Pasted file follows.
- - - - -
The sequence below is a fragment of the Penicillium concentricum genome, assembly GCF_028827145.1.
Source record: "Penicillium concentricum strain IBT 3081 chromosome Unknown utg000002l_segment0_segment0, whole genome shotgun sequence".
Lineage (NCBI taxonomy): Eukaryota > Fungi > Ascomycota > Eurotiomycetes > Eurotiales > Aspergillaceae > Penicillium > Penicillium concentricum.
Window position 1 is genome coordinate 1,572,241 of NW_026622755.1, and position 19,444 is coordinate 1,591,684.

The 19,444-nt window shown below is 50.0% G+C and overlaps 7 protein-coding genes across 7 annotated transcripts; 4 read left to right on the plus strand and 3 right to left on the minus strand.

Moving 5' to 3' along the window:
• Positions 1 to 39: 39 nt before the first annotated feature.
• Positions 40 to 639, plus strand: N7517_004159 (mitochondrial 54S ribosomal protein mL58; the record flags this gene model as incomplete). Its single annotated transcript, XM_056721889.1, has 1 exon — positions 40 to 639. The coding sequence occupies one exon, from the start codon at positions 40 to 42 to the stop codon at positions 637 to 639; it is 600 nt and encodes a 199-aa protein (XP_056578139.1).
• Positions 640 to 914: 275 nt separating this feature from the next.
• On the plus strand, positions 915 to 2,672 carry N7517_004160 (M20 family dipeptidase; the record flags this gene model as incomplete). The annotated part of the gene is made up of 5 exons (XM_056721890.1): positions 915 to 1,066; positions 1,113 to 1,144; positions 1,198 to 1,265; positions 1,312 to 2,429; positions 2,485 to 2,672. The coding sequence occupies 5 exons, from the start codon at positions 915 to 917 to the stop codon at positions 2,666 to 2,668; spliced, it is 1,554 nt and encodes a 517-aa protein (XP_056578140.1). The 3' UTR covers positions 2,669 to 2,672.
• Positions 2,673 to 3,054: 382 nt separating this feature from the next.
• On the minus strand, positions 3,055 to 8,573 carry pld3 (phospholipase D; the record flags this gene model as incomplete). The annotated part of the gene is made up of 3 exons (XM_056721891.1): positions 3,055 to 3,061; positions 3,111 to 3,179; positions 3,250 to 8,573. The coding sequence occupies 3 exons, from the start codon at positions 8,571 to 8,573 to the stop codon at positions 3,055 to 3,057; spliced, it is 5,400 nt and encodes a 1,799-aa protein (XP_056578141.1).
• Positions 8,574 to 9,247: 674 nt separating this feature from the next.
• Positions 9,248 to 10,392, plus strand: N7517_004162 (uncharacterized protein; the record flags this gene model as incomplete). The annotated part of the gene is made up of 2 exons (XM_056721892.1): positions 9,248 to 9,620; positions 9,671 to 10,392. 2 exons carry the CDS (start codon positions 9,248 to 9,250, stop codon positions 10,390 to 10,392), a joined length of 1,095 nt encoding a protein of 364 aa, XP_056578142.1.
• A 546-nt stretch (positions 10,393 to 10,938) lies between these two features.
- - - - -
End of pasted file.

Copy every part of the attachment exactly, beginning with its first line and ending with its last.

The sequence below is a fragment of the Penicillium concentricum genome, assembly GCF_028827145.1.
Source record: "Penicillium concentricum strain IBT 3081 chromosome Unknown utg000002l_segment0_segment0, whole genome shotgun sequence".
Lineage (NCBI taxonomy): Eukaryota > Fungi > Ascomycota > Eurotiomycetes > Eurotiales > Aspergillaceae > Penicillium > Penicillium concentricum.
Window position 1 is genome coordinate 1,572,241 of NW_026622755.1, and position 19,444 is coordinate 1,591,684.

The 19,444-nt window shown below is 50.0% G+C and overlaps 7 protein-coding genes across 7 annotated transcripts; 4 read left to right on the plus strand and 3 right to left on the minus strand.

Moving 5' to 3' along the window:
• Positions 1 to 39: 39 nt before the first annotated feature.
• Positions 40 to 639, plus strand: N7517_004159 (mitochondrial 54S ribosomal protein mL58; the record flags this gene model as incomplete). Its single annotated transcript, XM_056721889.1, has 1 exon — positions 40 to 639. The coding sequence occupies one exon, from the start codon at positions 40 to 42 to the stop codon at positions 637 to 639; it is 600 nt and encodes a 199-aa protein (XP_056578139.1).
• Positions 640 to 914: 275 nt separating this feature from the next.
• On the plus strand, positions 915 to 2,672 carry N7517_004160 (M20 family dipeptidase; the record flags this gene model as incomplete). The annotated part of the gene is made up of 5 exons (XM_056721890.1): positions 915 to 1,066; positions 1,113 to 1,144; positions 1,198 to 1,265; positions 1,312 to 2,429; positions 2,485 to 2,672. The coding sequence occupies 5 exons, from the start codon at positions 915 to 917 to the stop codon at positions 2,666 to 2,668; spliced, it is 1,554 nt and encodes a 517-aa protein (XP_056578140.1). The 3' UTR covers positions 2,669 to 2,672.
• Positions 2,673 to 3,054: 382 nt separating this feature from the next.
• On the minus strand, positions 3,055 to 8,573 carry pld3 (phospholipase D; the record flags this gene model as incomplete). The annotated part of the gene is made up of 3 exons (XM_056721891.1): positions 3,055 to 3,061; positions 3,111 to 3,179; positions 3,250 to 8,573. The coding sequence occupies 3 exons, from the start codon at positions 8,571 to 8,573 to the stop codon at positions 3,055 to 3,057; spliced, it is 5,400 nt and encodes a 1,799-aa protein (XP_056578141.1).
• Positions 8,574 to 9,247: 674 nt separating this feature from the next.
• Positions 9,248 to 10,392, plus strand: N7517_004162 (uncharacterized protein; the record flags this gene model as incomplete). The annotated part of the gene is made up of 2 exons (XM_056721892.1): positions 9,248 to 9,620; positions 9,671 to 10,392. 2 exons carry the CDS (start codon positions 9,248 to 9,250, stop codon positions 10,390 to 10,392), a joined length of 1,095 nt encoding a protein of 364 aa, XP_056578142.1.
• A 546-nt stretch (positions 10,393 to 10,938) lies between these two features.